- The HALO jump in “Mission: Impossible – Fallout.”
- The HALO jump in “Mission: Impossible – Fallout” almost had to be faked.
- The Royal Air Force would only allow Cruise to do the stunt from 12,000 feet, not 25,000 feet, which would be a true HALO jump.
- However, after Cruise broke his ankle while attempting a stunt for the movie, everything changed, according to Allan Hewitt, the “Fallout” skydiving coordinator.
The HALO jump in “Mission: Impossible – Fallout” took a year to execute, and required special equipment, building the world’s largest wind tunnel for training, and over 106 jumps out of a plane to get it in the film.
However, all of that would have been wasted if Tom Cruise hadn’t broken his ankle.
In a movie filled with thrilling moments, one of its most dazzling is in the beginning of the movie when Ethan Hunt (Cruise) and CIA agent August Walker (Henry Cavill) do a high-altitude, low-open (HALO) skydive into Paris. Though a stunt double did the jump in Cavill’s place, Cruise did the entire thing – jumping out of a C-17 plane from 25,000 feet and playing out the scene in free fall.
According to Allan Hewitt, the “Fallout” skydiving coordinator, the plan to do a true HALO jump was almost thwarted by the Royal Air Force.
Because the production’s home base was in England, the plan was to shoot the HALO scenes with the RAF’s planes and crew. However, the RAF refused to fly the “Fallout” team to an extremely high altitude. They would only let Cruise jump from 12,000 feet.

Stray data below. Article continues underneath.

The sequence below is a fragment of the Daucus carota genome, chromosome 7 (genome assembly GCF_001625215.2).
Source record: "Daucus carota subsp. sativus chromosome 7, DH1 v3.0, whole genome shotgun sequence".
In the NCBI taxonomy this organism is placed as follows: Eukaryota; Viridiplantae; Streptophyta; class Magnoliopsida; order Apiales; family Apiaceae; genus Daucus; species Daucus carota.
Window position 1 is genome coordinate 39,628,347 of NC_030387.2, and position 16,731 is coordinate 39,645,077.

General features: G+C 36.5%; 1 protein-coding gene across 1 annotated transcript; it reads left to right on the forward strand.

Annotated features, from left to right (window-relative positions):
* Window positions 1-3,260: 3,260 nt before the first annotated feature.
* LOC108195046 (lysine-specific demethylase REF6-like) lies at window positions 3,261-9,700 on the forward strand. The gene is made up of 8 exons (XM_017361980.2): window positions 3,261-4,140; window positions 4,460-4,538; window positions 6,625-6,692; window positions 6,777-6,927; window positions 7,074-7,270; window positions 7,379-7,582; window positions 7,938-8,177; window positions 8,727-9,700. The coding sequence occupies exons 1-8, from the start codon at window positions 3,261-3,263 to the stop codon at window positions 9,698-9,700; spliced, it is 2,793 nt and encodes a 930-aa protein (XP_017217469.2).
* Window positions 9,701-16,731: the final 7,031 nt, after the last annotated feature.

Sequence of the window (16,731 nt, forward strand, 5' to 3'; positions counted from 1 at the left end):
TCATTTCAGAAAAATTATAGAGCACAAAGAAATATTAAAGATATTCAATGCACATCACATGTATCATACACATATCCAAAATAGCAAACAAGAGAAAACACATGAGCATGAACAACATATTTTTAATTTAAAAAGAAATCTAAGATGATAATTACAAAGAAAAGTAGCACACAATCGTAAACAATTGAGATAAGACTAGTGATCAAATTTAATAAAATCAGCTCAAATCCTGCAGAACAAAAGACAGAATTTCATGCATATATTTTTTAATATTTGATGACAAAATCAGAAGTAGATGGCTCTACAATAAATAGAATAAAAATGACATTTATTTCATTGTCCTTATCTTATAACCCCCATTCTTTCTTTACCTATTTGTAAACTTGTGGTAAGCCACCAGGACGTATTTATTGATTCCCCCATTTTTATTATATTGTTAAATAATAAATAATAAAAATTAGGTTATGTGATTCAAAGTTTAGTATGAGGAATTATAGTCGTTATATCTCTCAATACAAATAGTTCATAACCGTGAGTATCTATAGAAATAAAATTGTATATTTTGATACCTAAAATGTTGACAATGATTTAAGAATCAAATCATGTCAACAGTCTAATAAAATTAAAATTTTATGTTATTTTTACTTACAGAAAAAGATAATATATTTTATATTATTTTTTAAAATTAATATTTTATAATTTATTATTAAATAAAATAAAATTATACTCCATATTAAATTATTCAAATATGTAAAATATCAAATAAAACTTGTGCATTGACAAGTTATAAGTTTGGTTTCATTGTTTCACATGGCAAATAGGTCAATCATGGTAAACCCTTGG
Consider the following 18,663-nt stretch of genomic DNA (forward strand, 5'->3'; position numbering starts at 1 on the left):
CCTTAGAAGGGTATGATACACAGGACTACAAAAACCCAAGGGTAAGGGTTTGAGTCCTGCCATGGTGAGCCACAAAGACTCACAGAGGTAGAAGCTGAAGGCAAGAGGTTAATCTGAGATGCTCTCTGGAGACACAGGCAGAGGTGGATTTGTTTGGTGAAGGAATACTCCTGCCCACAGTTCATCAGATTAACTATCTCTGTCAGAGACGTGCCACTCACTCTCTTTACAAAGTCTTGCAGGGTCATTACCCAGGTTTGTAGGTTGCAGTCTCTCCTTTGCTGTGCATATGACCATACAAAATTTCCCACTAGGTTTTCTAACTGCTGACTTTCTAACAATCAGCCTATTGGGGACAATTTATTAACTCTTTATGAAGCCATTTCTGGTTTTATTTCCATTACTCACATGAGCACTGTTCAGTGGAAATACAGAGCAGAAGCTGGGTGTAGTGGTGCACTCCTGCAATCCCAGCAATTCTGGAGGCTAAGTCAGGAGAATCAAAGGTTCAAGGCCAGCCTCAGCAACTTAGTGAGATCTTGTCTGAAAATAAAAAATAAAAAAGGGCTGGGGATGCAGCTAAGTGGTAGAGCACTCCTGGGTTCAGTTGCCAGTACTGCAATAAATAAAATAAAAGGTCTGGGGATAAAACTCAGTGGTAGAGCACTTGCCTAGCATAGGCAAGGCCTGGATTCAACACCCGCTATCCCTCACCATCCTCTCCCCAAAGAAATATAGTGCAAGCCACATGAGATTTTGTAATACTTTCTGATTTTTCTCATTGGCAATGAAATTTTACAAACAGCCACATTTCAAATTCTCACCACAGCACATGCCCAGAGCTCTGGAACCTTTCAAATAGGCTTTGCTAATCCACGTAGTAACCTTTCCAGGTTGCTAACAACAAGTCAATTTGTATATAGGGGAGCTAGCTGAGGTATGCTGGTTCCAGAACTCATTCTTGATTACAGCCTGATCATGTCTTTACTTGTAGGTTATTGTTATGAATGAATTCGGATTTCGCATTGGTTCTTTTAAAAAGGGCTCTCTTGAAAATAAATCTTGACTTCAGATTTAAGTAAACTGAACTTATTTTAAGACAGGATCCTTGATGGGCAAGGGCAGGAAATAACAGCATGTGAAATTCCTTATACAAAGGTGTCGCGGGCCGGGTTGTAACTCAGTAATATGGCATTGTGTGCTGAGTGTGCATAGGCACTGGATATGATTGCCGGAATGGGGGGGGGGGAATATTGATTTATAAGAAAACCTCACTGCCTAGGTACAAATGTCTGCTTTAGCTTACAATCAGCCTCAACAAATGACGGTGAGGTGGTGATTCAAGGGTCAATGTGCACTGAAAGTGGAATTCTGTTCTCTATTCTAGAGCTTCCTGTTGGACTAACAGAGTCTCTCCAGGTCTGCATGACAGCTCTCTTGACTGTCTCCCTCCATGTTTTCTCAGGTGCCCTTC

“Tom didn’t want to fake it – he wanted to do it for real at 25,000 feet,” Hewitt told Business Insider. “But the producers said they weren’t going to another country. It really looked like we were going to fake it with the RAF.”
But all that changed when Cruise broke his ankle while attempting a stunt for the movie.
Because production was halted, they missed its scheduled time to jump with the RAF. With the wait time, everyone regrouped and agreed that the HALO jump would happen at the end of filming in Abu Dhabi, where Cruise would be allowed to jump from 25,000 feet.
“If Tom didn’t break his ankle, we would have ended up faking it, which nobody wanted,” Hewitt said.